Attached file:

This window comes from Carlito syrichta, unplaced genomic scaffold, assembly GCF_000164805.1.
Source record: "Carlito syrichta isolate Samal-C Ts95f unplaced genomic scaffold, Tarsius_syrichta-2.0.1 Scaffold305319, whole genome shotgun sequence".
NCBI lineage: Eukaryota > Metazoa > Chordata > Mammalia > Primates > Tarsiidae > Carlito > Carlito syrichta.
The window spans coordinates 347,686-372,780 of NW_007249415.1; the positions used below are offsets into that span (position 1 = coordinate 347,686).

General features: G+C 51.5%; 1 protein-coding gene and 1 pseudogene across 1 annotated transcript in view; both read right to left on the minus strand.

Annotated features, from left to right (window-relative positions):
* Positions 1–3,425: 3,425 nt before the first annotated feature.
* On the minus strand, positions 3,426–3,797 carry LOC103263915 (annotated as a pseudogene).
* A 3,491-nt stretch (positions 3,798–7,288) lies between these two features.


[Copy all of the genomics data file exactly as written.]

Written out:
This window comes from Carlito syrichta, unplaced genomic scaffold, assembly GCF_000164805.1.
Source record: "Carlito syrichta isolate Samal-C Ts95f unplaced genomic scaffold, Tarsius_syrichta-2.0.1 Scaffold305319, whole genome shotgun sequence".
NCBI lineage: Eukaryota > Metazoa > Chordata > Mammalia > Primates > Tarsiidae > Carlito > Carlito syrichta.
The window spans coordinates 347,686-372,780 of NW_007249415.1; the positions used below are offsets into that span (position 1 = coordinate 347,686).

General features: G+C 51.5%; 1 protein-coding gene and 1 pseudogene across 1 annotated transcript in view; both read right to left on the minus strand.

Annotated features, from left to right (window-relative positions):
* Positions 1–3,425: 3,425 nt before the first annotated feature.
* On the minus strand, positions 3,426–3,797 carry LOC103263915 (annotated as a pseudogene).
* A 3,491-nt stretch (positions 3,798–7,288) lies between these two features.